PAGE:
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Meanwhile multiplied everywhere the attempts to make steam machines able to run on railroads, but always with unsatisfactory results. Among other things it was believed that wheels could not perfectly adhere to the smooth rails, since the steam machine lacked the supporting point provided by the horse hooves sunk in the ground. To overcome these difficulties engineers resorted to the more extravagant devices. John Blenkinsop, director of the mines in Middleton, more practical than anyone, provided besides the wheels a third gear wheel, on which geared the teeth that were placed in the external flanks of the rails. With such system, which prevented the eventual sliding of the wheels on the smooth rails, Blenkinsop managed that his machine towed six cars. However, this system caused frequent stops due to the excessive attrition on the gear wheels. Hence, the problem with adherence on the rails had not been properly solved. It would not be eventually solved until someone had the idea to lubricate the rails and gear wheels with grease.

Locomotive Blenkinsop
The locomotive prepared by Blenkinsop to achieve higher adherence on the rails.

The most original and extravagant machine was probably that built by William Brunton, engineer from Derbyshire County, in 1813. He created a kind of mechanical monster with the head represented by the smoking chimney and a cylindrical body from where, apart from the wheels, emerged on the rear part articulated "limbs" which actuating on the rails were aimed to increase adherence. As it is easy to imagine, this attempt was also unsuccessful, due to the overly complex construction and also because of the mechanic who, wanting to increase pressure in the boiler, stiffened in excess the safety valves. The result was that during the trial the boiler exploded, provoking the death of the machinist and injuries to some spectators. Years passed in sterile attempts, but finally someone understood that transport would not possible without a due proportion between the weight of the machine and that of the cars towed by it. This person was the engineer Christopher Blackett.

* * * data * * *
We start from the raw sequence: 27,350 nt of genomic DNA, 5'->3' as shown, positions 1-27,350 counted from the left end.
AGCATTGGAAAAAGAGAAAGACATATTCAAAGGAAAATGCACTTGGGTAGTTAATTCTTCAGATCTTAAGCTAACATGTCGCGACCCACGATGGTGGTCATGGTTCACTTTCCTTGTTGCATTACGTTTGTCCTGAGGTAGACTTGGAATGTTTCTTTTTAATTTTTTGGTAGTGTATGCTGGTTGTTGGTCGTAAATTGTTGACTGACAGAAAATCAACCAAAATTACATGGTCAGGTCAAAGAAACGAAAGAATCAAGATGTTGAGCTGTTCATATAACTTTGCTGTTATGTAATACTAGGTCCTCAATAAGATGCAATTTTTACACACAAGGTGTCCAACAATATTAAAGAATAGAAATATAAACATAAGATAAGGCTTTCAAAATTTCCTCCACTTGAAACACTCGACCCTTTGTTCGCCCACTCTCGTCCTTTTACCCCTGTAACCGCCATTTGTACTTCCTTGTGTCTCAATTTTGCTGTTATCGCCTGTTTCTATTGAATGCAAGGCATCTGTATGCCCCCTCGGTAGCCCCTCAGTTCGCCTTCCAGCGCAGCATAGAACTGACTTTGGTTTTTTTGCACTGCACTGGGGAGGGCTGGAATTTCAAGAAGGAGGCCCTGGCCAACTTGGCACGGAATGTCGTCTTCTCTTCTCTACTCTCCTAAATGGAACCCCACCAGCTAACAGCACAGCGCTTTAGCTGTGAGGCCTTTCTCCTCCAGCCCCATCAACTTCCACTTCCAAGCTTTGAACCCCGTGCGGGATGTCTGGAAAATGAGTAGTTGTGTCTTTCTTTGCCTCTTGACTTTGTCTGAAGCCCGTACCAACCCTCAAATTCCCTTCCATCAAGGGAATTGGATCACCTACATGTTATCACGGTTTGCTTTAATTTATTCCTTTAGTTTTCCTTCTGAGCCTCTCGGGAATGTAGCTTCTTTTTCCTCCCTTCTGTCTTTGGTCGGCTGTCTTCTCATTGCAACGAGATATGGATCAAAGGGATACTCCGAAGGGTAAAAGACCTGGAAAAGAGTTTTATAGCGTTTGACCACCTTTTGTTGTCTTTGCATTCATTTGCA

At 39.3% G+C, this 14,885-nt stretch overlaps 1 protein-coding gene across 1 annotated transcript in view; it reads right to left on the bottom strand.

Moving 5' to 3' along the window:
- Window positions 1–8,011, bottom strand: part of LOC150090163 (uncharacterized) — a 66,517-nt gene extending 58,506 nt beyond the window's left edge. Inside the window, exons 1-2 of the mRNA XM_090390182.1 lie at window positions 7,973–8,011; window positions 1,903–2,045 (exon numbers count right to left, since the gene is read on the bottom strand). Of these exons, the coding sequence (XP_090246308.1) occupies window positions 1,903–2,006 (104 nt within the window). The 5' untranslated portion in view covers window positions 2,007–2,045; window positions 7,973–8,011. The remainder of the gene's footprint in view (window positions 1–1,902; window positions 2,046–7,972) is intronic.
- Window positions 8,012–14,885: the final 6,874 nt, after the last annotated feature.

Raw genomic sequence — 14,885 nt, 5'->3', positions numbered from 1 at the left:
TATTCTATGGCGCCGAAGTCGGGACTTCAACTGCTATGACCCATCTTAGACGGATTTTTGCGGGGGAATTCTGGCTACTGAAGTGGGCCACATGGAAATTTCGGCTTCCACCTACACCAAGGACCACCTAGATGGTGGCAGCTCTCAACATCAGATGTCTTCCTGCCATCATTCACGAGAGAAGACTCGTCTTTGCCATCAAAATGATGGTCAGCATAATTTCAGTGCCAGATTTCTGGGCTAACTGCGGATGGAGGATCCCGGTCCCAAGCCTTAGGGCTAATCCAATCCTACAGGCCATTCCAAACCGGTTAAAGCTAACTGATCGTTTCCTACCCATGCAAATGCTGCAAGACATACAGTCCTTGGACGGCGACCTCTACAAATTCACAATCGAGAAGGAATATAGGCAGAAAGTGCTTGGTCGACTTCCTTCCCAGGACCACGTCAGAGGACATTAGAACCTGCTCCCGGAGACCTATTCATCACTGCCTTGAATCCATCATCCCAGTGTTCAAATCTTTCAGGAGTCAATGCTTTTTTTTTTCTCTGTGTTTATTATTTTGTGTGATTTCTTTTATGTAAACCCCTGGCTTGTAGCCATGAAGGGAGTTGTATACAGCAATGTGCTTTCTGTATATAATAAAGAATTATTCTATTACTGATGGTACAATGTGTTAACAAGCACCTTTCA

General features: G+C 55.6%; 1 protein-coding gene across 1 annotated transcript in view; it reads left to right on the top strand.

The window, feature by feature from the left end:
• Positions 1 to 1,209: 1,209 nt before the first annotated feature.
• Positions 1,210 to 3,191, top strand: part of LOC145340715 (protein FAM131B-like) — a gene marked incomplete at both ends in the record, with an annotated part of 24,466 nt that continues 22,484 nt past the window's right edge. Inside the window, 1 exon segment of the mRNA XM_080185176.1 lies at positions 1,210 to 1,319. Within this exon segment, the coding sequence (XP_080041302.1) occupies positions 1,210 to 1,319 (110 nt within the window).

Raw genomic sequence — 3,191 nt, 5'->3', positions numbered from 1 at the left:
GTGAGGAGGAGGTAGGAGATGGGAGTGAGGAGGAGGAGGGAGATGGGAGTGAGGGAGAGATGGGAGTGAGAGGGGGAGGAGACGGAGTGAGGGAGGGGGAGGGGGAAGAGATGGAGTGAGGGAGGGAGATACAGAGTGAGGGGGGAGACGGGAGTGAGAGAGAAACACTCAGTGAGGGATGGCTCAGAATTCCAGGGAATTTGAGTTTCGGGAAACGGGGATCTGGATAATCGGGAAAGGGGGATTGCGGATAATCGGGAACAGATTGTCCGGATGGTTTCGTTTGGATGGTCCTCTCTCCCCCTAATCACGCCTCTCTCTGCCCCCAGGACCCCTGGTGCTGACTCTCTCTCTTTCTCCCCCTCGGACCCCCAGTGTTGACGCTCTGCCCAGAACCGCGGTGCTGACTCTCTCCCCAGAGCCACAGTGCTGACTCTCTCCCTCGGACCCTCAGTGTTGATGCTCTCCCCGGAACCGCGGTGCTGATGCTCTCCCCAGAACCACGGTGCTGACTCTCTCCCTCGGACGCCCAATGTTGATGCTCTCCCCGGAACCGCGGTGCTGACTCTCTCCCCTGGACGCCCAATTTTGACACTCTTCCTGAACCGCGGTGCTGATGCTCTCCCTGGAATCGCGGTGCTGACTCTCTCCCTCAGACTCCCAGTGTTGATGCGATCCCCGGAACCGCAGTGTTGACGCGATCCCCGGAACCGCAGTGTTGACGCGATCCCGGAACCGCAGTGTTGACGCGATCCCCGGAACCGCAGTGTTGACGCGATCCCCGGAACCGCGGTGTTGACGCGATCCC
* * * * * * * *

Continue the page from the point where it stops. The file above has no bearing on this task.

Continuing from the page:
Indeed, albeit rails seem to be smooth at a first glance, actually they are not, as neither are the rims of the wheels. They are more like an emery surface. This is what allows the wheels to adhere to the rails, allowing the convoy to advance, but there is also an additional advantage: the heavier the machine is, the better is the adherence, because this allows the infinity of grains in the rails and wheels to ingrain even better to each other. Blackett, who in his own mines had replaced long time ago the metallic rails by wooden guides, felt not inclined to the installation of metallic rails with gear teeth, as others had done. As Blackett had decided, the machine should be able to move on normal wheels over normal rails.